• The new Government of National Unity (GNU) took office as the single unified executive authority in the country following the Libyan House of Representatives’ vote of confidence in March 2021.
• Libya’s COVID-19 vaccination campaign is ongoing, following the arrival of the first batch of the COVID-19 vaccines in April 2021, with 381,264 people reached with at least one dose of the vaccine by the end of June 2021. The country’s National Center for Disease Control (NCDC) announced that the COVID-19 vaccination campaign will also target all non-Libyans, irrespective of their legal residency status.
• UNICEF Libya’s Humanitarian Action for Children (HAC) Appeal for 2021 called for US$60.5 million to reach 468,000 children across Libya. The UNICEF humanitarian response remains underfunded, with a funding gap of 73.95 per cent.
Funding Overview and Partnerships
UNICEF’s humanitarian programmes in Libya aim to assist the most vulnerable children and families in collaboration with government ministries, 11 national and international non-governmental organisations and the UN agencies. In 2021, UNICEF is appealing for US$ 60.5 million to provide emergency and lifesaving services to 468,000 vulnerable children, including conflict-affected children and their families. As of June 2021, the appeal had a critical funding gap of almost 74 per cent or US$49.7 million, across all sectors. Child protection and Education are the most underfunded sectors, with funding gaps of almost 90 per cent, while water, sanitation, and hygiene (WASH), and health and nutrition are also severely underfunded, with gaps of 85 per cent and almost 70 per cent respectively.
In 2021, UNICEF’s humanitarian preparedness and response for Libya is generously supported by the Education Cannot Wait Fund, the European Union, the Governments of Germany, Italy, Japan, Poland, Sweden, and the United States of America.
Situation Overview & Humanitarian Needs
In the first half of 2021, the country experienced relative stability due to recent political and socioeconomic developments. The Libyan Political Dialogue Forum (LPDF) proceedings, facilitated by the United Nations Support Mission in Libya (UNSMIL), led to electing a new Presidential Council and Prime Minister in February 2021. A month later, the Libyan House of Representatives approved the newly formed Government of National Unity (GNU) to act as the country's single unified executive authority.
Despite the cessation of hostilities between warring factions, and the relative political and economic progress, the humanitarian situation in the country remains dire as the population in the country continues to suffer from the aftermath of the instability plaguing Libya for more than a decade. According to the UN-led Humanitarian Needs Overview (HNO) of 2021, around 1.3 million people in the country need humanitarian assistance, with 35 per cent of them being children.
Humanitarian actors in the country projected 480,000 children would require humanitarian assistance in the form of healthcare1 . Furthermore, the COVID-19 pandemic is placing additional strain on the country’s weakened healthcare system and services. The Libyan National Centre for Disease Control (NCDC) reported that as of 30 June, the total number of cases reached 193,905. The NCDC is combatting the spread of the virus by expanding the national vaccination campaign that commenced in April 2021. The campaign will also include all non-Libyans, irrespective of their legal residency status. UNICEF, through COVAX, supported the Libyan government with the delivery of 175,200 COVID-19 vaccine doses.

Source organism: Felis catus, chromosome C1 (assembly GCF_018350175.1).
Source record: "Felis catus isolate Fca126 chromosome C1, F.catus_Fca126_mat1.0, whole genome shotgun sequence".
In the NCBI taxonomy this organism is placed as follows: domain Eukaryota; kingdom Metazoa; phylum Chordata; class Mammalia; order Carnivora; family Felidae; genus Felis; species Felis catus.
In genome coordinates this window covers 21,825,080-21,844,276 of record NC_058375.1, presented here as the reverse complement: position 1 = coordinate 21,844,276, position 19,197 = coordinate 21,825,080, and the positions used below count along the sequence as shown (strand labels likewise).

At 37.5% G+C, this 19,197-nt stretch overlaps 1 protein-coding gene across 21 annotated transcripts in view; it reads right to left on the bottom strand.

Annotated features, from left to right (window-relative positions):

There is a continuing need for humanitarian support to allow children broader access to basic services, including quality education and development. In February 2021, the Ministry of Education officially announced the re-opening of schools across the country following the implementation of relevant Infection Prevention Control (IPC) measures to ensure the safety of school students. According to the 2021 Humanitarian Response Plan (2021), 316,000 children require education support.
Libya is considered one of the most water-scarce countries in the world. Conflict, dependency on non-renewable water sources and climate change caused a severe decline in access to water, sanitation and hygiene (WASH) services and facilities in the country. In 2021, 156 wells were rendered out of service2 , and the country’s eight desalination plants are poorly maintained, causing them to operate at only 27 per cent of their total capacity3 .
According to the HRP, 175,200 children require assistance with WASH.
The recent IOM migrant report demonstrates an increase in the total number of migrants in Libya compared to the first quarter of 2021. As of April 2021, 591,415 migrants currently reside in the country, including 11,828 unaccompanied children4 . Migrants continue to come to Libya in an attempt to cross the Mediterranean to Europe. The latest figures published by the IOM Displacement Tracking Matrix (DTM) shows that since the start of the year, 19,393 people, including 668 children (199 girls, 469 boys)5 were intercepted at sea and returned to the country by the Libyan Coast Guard. Most of these children were subjected to arbitrary detention inside centres run by the Ministry of Interior’s Directorate for Combatting Illegal Migration (DCIM).